CFL's hot-button issue

FRANK ZICARELLI, QMI Agency

, Last Updated: 10:10 PM ET

TORONTO - Until the CFL comes clean, whether it’s done behind closed doors or in public, it’s hard to take the league seriously in the wake of yet another hit to its image.

Oddly enough, it involved a hit, a shot to a quarterback that amounted to an over-reaction more than protection of an important asset.

Whether it was Buck Pierce, Cleo Lemon, Kevin Glenn, Anthony Calvillo or whomever, it didn’t matter because what mattered most goes to the very foundation of the game itself.

For those who weren’t aware, Argos middle linebacker Ejiro Kuale was ejected from Saturday’s loss by the Argos when he tagged Winnipeg’s Pierce after the quarterback had released the ball when flushed out of the pocket.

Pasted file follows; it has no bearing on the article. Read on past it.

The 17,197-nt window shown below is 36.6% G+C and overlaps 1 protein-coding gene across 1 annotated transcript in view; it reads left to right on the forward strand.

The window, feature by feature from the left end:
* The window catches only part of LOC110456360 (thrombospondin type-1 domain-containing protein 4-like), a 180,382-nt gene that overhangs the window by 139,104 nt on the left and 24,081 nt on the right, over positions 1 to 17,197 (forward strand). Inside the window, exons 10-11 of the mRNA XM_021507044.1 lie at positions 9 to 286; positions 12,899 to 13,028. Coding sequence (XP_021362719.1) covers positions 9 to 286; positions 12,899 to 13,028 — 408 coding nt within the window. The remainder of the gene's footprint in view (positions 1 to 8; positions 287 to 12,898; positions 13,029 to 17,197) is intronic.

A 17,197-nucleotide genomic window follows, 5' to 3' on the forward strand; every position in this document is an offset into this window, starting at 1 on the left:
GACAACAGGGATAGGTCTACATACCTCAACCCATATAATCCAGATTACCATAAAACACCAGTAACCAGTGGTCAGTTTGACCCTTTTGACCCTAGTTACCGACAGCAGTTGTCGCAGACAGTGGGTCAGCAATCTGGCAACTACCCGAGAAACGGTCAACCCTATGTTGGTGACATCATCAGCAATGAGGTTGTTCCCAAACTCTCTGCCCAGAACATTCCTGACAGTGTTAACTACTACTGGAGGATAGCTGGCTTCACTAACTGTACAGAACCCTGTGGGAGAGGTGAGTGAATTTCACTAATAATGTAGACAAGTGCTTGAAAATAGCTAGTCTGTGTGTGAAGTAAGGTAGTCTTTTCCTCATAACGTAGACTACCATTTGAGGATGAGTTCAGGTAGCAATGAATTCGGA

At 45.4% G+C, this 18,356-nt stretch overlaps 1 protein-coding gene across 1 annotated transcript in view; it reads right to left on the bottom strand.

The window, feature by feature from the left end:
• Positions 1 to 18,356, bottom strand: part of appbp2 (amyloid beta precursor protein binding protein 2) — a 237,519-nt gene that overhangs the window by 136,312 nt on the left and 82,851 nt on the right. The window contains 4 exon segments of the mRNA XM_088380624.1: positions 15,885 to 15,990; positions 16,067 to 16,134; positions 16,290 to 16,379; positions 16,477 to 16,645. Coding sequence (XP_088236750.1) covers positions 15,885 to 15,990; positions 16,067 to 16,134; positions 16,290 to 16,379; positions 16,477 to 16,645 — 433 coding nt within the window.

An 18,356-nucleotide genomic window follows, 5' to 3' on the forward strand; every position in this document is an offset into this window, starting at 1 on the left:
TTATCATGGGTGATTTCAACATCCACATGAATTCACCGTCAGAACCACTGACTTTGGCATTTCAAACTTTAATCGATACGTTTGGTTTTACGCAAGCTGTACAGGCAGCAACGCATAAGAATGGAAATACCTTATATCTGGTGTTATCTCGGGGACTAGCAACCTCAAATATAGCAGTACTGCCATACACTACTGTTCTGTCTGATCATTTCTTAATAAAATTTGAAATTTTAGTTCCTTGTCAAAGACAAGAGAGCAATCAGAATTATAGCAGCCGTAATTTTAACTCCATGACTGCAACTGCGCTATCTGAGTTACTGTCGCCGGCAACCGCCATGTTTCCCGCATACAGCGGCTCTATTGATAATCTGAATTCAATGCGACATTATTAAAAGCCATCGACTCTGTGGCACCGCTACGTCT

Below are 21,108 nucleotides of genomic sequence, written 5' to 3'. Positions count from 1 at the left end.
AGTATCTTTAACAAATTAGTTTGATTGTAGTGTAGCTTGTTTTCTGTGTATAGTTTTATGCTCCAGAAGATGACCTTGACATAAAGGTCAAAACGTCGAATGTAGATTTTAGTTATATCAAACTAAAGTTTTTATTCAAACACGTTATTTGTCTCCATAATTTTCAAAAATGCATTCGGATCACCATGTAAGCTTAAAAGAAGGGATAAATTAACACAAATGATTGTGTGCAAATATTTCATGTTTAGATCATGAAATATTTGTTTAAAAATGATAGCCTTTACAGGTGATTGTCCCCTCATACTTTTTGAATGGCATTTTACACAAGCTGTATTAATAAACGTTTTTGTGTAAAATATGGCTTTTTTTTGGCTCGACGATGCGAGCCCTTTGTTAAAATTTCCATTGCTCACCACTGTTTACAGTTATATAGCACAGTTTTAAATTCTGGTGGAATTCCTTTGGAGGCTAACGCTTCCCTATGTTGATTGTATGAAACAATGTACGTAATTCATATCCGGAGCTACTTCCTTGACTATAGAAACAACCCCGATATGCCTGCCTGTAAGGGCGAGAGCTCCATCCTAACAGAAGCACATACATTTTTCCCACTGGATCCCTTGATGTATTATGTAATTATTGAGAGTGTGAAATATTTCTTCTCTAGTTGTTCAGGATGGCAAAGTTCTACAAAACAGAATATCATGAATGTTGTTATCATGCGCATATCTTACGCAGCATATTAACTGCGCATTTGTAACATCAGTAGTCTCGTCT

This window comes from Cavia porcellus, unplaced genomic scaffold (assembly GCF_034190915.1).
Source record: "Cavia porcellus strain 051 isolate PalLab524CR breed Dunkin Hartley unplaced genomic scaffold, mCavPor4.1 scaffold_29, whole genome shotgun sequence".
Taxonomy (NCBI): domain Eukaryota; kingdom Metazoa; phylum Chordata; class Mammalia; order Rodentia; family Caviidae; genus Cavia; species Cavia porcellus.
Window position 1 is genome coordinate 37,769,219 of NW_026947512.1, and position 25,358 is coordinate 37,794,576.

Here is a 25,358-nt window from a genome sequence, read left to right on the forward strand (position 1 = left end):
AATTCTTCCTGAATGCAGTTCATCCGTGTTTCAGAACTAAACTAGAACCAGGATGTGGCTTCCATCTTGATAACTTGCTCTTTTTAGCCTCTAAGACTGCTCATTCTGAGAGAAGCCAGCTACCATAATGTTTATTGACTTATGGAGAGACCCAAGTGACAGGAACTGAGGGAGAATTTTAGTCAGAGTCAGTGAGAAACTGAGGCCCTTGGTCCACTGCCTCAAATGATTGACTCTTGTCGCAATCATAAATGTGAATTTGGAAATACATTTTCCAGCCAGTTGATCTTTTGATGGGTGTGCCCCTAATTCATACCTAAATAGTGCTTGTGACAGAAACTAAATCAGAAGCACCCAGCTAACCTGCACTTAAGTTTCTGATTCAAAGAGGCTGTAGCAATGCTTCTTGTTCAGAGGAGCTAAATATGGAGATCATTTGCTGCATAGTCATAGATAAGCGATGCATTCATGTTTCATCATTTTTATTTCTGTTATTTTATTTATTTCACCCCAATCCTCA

Should Kuale have been flagged for a late hit? Yes.

Should Kuale have been shown the door? No.

When head referee Glen Johnson huddled with Argos head coach Jim Barker in the immediate aftermath of the play, an explanation was presented.

On Sunday, Barker was asked what was imparted.

“He said I felt he had intent to injure,’’ began Barker. “That he dropped his head and had intent to injure.”

By invoking the word intent, Johnson has unwittingly opened football’s Pandora’s box, exposing an area so grey that no coach at any level can now explain to his team the definition of intent.

Was it Joe Lobendahn’s intent to knock Lemon out of the game when Lemon scrambled down field for a first down and went helmet to helmet, later hovering over the fallen the quarterback?

Was it Odell Willis’ intent to lead with his head and ram the top of his helmet into the back of Dalton Bell?

Somehow, someway, and the sooner the better, the CFL has to educate the Argos on what constitutes as an intent to injure.

As of today, when Barker convenes for practice, what does a coach tell a team after seeing a player make what essentially was a football play.

More than anything, an explanation is in order.